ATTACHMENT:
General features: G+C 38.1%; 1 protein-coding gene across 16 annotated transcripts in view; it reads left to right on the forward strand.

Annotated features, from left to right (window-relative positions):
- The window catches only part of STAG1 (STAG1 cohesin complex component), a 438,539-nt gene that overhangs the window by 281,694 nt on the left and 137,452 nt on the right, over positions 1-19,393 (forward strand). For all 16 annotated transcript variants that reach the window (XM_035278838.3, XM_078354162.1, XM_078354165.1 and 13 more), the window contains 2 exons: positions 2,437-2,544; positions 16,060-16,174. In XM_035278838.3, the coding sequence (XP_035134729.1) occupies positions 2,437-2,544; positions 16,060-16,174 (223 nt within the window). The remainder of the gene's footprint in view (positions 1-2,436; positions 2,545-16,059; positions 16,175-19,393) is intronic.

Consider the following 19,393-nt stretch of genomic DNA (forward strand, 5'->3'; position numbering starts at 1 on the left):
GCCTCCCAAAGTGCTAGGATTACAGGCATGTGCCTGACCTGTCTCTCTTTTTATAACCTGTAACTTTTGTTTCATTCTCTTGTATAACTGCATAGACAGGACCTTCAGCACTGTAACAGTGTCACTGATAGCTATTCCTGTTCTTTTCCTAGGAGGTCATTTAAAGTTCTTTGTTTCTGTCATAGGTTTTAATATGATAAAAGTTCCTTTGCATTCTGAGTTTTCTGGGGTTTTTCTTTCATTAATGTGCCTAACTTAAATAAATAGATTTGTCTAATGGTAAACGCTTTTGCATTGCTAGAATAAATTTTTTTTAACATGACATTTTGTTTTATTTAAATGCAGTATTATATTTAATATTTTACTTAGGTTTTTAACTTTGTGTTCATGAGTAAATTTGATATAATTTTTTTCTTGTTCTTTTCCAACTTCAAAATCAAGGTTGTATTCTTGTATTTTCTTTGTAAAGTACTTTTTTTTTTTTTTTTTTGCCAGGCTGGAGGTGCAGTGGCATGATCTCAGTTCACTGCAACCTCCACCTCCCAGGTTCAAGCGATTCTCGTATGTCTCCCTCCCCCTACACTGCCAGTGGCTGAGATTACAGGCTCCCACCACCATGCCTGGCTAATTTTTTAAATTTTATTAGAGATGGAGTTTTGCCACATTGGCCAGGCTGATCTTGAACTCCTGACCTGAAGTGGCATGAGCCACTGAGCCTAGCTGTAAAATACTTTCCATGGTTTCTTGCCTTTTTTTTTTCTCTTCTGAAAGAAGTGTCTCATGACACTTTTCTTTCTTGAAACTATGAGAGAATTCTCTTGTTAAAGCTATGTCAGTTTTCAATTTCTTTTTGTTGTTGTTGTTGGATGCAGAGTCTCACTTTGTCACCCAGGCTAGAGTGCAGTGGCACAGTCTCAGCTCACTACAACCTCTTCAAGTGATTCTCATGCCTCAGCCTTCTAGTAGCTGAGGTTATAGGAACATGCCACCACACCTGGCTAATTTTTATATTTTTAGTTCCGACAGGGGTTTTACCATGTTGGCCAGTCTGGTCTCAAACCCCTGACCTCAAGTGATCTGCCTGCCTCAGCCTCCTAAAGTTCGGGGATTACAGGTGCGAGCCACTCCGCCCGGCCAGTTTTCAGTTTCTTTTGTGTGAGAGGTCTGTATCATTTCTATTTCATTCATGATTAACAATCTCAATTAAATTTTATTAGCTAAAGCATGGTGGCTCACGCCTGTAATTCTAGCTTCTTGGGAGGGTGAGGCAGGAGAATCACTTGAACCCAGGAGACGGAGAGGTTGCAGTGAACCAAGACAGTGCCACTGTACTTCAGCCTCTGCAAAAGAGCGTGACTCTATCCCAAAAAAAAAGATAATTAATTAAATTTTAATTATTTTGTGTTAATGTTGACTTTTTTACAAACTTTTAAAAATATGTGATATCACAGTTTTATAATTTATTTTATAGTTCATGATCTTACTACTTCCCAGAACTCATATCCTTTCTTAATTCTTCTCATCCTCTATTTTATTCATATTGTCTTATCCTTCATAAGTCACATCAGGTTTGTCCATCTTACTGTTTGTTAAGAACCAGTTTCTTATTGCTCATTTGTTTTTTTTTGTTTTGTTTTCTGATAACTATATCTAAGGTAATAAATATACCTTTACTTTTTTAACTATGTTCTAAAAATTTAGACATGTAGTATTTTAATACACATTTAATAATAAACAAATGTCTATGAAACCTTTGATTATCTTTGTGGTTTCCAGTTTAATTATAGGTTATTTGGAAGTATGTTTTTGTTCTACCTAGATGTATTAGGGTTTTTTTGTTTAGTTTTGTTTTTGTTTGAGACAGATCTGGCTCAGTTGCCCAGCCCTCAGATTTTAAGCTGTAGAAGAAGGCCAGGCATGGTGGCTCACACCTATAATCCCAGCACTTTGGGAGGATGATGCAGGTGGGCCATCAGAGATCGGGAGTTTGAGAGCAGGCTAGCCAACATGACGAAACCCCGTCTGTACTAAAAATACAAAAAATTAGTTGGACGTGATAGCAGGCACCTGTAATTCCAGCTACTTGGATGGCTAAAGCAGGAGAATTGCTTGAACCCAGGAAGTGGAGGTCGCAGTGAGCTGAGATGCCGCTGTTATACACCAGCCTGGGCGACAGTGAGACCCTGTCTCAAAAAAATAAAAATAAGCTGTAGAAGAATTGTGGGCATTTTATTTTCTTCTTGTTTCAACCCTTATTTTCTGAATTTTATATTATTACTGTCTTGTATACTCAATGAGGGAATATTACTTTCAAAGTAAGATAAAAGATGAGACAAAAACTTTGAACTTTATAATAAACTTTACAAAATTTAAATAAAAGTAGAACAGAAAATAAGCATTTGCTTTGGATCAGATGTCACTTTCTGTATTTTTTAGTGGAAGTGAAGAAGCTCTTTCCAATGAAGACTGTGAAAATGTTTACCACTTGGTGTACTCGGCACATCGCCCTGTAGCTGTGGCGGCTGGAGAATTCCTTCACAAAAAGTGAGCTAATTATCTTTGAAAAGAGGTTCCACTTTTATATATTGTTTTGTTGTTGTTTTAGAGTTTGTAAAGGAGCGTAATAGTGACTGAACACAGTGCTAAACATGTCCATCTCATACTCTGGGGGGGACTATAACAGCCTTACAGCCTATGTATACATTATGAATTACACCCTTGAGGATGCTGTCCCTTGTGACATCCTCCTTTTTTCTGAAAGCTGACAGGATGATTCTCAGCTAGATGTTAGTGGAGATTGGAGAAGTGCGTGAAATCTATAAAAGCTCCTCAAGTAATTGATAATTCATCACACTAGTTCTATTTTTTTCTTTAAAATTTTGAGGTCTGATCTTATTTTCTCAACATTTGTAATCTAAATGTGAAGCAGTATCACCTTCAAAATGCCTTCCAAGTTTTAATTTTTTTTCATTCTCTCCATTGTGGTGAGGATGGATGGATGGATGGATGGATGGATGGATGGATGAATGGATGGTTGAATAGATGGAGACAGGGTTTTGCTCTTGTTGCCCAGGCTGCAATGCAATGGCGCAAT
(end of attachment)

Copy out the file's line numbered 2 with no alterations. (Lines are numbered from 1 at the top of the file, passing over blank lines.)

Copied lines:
Annotated features, from left to right (window-relative positions):